Hazardous Cravings

While working at a rural New Jersey Dairy Queen, an overweight teen had to face his troubled relationship with food and his body while keeping his bulimia quiet, and learn to navigate America’s fat-shaming, food-loving culture.

Source: Tin House
Published: May 24, 2018
Length: 31 minutes (7,769 words)

Core Being

“I ran to not know myself, to reduce myself to a casing of bones, yet I also ran to be empty of them.  I ran to forget my body.”

Source: Tin House
Published: Nov 7, 2018
Length: 18 minutes (4,636 words)

On Likability

“You deserve to name the harm that has been done to you by others, and you have a responsibility to name the harm you have done. What I am asking is that we make space for these stories of our failures, our ugliness, our unlikability, and greet them with love when they appear.”

Source: Tin House
Published: Oct 11, 2018
Length: 13 minutes (3,290 words)

Sweetness Mattered

A small romantic gesture, even though unrequited, helped the author recover from a violent teenage assault.

Source: Tin House
Published: Jun 27, 2018
Length: 14 minutes (3,575 words)

How Do We Write Now?

The world’s a mess, but that doesn’t mean creativity must end. Staying creative just requires great effort.

Source: Tin House
Published: Apr 10, 2018
Length: 11 minutes (2,808 words)

The Poisoning

Alexander Chee reflects on his affinity for gin and how over the years — in its various cocktail permutations alongside vermouth in martinis and negronis — it has more than kept him company, becoming “almost a travel companion.”

Source: Tin House
Published: Jul 25, 2017
Length: 14 minutes (3,548 words)

On Pandering

“I wrote Battleborn for white men, toward them. If you hold the book to a certain light, you’ll see it as an exercise in self-hazing, a product of working-class madness, the female strain. So, natural then that Battleborn was well-received by the white male lit establishment: it was written for them.” Claire Vaye Watkins, in Tin House.

Source: Tin House
Published: Nov 23, 2015
Length: 20 minutes (5,132 words)

Budd & Leni

The story of Hollywood screenwriter Budd Schulberg’s unlikely collaboration with Nazi propagandist Leni Riefenstahl.

Source: Tin House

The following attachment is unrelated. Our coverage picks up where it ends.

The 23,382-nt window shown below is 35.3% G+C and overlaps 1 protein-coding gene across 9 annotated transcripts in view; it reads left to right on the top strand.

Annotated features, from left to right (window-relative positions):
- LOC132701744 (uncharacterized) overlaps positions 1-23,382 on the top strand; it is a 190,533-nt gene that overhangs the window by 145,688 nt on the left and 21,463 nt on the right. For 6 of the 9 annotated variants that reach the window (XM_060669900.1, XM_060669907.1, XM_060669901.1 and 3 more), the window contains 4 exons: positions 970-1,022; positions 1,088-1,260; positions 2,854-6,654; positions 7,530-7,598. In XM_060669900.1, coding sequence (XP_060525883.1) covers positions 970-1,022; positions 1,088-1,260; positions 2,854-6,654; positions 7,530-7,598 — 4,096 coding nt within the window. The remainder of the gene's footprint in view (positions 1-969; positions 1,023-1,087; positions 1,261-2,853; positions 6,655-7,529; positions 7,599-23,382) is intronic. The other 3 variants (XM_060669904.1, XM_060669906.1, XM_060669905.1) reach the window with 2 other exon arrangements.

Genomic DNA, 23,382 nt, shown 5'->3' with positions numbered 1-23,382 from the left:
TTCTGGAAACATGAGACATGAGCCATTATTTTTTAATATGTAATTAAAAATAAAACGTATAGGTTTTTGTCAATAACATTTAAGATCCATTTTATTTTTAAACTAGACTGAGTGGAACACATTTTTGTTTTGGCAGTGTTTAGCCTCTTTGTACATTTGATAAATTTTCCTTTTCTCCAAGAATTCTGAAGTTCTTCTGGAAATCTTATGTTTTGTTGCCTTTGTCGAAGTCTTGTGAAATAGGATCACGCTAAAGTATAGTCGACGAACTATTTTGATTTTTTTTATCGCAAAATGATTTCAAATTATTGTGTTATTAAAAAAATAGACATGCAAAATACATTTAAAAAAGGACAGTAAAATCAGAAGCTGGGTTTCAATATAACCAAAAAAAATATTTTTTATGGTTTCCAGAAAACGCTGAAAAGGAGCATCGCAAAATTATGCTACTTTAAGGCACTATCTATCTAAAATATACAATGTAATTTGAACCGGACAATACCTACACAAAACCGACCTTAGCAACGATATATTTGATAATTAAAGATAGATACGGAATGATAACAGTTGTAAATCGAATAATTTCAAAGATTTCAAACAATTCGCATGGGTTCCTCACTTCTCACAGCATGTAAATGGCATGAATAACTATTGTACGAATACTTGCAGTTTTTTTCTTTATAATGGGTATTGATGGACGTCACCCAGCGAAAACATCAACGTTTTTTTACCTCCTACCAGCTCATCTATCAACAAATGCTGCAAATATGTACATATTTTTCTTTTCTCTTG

Published: Jan 15, 2015
Length: 25 minutes (6,452 words)

This Is Living — an Exclusive from Loitering: New & Collected Essays by Charles D’Ambrosio

How burdens and values pass from fathers to sons, and the search for that one true thing.

My hand will always remember the density of those silver dollars, the dead weight as I tumbled them back and forth, the dull clink as the coins touched. The nature of that weight offered a lesson in value too; you knew by a sense of the coin’s unique inner gravity that the silver was pure, that it wasn’t an alloy. Holding the coin in your palm you felt the primitive allure of the metal itself, its truth.

Source: Tin House
Published: Dec 3, 2014
Length: 23 minutes (5,836 words)

Greet the Enemy

The writer on his experience with night terrors, which he associates with his love of horror films and the work of Tom Savini, a special-effects artist known for working with director George Romero on zombie films:

Savini joined the Army rather than wait to get drafted because enlisted men got to pick their jobs. He served as a combat photographer in Vietnam. After the war, he moved to North Carolina and started acting in a repertory theater. He was still playing around with makeups, still using them to scare the holy shit out of people. (In Vietnam, he had been all, “Mama-san, take . . . a . . . look . . . at . . . THIS!”) In fact, that’s what earned him his early notoriety, the verisimilitude of his wounds. “There’s something about seeing the real thing that sets me apart from, let’s say, some other makeup artists who have never experienced that,” he said in a post-Vietnam interview. “When I’m creating an effect, if it doesn’t look good to me—real—doesn’t give me that feeling I used to get when I’d see the real stuff, then it’s just not real enough for me.”

Source: Tin House
Published: Jun 1, 2014
Length: 21 minutes (5,453 words)